As it turned out, the Raptors were his perfect storm. For the first time, he was entrusted to lead a team without looking over his shoulder or pretending to be something he's not. He came to training camp with a rejuvenated approach, in the best shape of his playing career. 

"The most important difference I've seen in Kyle is his ability to lose weight," said Patrick Patterson - a teammate of Lowry's in Houston - with a straight face, if you can believe it. "When he was in Houston, he was on the heavy side."

He and DeRozan formed the league's second-highest scoring backcourt, only behind the Golden State Warriors' "Splash Brothers" of Stephen Curry and Klay Thompson. "Why wouldn't you want to be on a team with a guy like that?" he said of DeRozan. Most of all, he's grown up. 

A year ago he stood in the Raptors' practice gym, head down, embarrassed after a lost season and promised to be back, better than ever.

"[I'm] very disappointed for myself because I know I'm a much better player than what I've shown this year," he had said on Apr. 15, 2013.

This version of Lowry, sitting at the front end of the ACC media centre, couldn't have been more dissimilar. He's channeled the very things that used to work to his detriment - his hardheaded, stubborn nature - to become an indispensable player. As a result, he has a greater understanding and appreciation for what's important to him at this stage of his career. First and foremost, his priority is to win. 

"I want to be happy," Lowry repeated, identifying overall team situation as the primary factor in making his decision. "I want to win, but it's something that me and my agent, we have yet to talk about. But I know I want to win, and that's important to me."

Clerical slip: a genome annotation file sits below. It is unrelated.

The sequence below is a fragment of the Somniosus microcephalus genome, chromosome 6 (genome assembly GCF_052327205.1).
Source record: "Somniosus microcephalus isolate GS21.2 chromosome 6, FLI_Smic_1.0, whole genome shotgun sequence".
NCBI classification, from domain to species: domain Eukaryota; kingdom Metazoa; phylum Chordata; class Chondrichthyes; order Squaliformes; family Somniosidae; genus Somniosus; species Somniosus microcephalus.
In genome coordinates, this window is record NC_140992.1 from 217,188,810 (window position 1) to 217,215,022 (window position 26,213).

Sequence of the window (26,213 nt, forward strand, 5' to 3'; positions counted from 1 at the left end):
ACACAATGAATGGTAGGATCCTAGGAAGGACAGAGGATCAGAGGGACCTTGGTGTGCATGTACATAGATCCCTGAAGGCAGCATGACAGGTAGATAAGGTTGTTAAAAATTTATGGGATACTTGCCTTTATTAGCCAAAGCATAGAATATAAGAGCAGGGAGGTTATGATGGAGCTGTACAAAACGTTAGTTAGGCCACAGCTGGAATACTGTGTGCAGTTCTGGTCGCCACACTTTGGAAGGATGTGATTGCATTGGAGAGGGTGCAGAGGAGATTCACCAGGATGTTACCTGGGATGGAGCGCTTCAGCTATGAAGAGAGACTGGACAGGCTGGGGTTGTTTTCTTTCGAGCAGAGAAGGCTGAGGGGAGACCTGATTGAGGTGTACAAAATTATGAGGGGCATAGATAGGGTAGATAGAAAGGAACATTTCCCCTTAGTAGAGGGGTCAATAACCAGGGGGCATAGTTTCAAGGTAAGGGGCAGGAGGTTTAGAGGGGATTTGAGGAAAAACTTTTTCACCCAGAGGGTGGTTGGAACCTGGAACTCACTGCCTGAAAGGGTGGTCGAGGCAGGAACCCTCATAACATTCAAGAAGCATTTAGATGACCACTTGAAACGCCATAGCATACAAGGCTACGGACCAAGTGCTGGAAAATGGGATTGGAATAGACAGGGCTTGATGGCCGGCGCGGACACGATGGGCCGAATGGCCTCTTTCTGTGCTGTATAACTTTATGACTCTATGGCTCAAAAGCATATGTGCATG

How does Toronto stack up?

"I love this place," he exclaimed. "I love the situation. It's simple as that."

No, Lowry's not going anywhere. The Raptors give Lowry his best opportunity to win and Lowry does the same for the Raptors. They need each other.

"Kyle's like my biggest brother," said sophomore Terrence Ross. "I look up to him, ask for advice on a lot of different things, on and off the court. He's hands down the best point guard I've ever played with. He's taught me a lot. He motivates everybody. I really hope he comes back. I even talk to him all of the time, saying 'You got to come back, you're basically the heart of the team, we need you to come back'."

Lowry's response to Ross' frequent sales pitches; "He always played it off like we've got to worry about something else right now."

Now, Lowry tops the team's offseason agenda. He's their highest priority and it won't take long after the clock strikes 12:01 AM on July 1 for Masai Ujiri and agent Andy Miller to sit down and finalize an agreement to keep the star point guard in Toronto long term.

"We wouldn't have been here if it wasn't for Kyle," DeRozan said.

"Kyle is an elite player," added Patterson, "and as far as him staying here, I'm sure a lot of people in Toronto would love that. It all depends on him. But definitely if Toronto wants to get better in the future, have someone to build around and be the key, the glue for the basketball team, what better person to start with than Kyle?"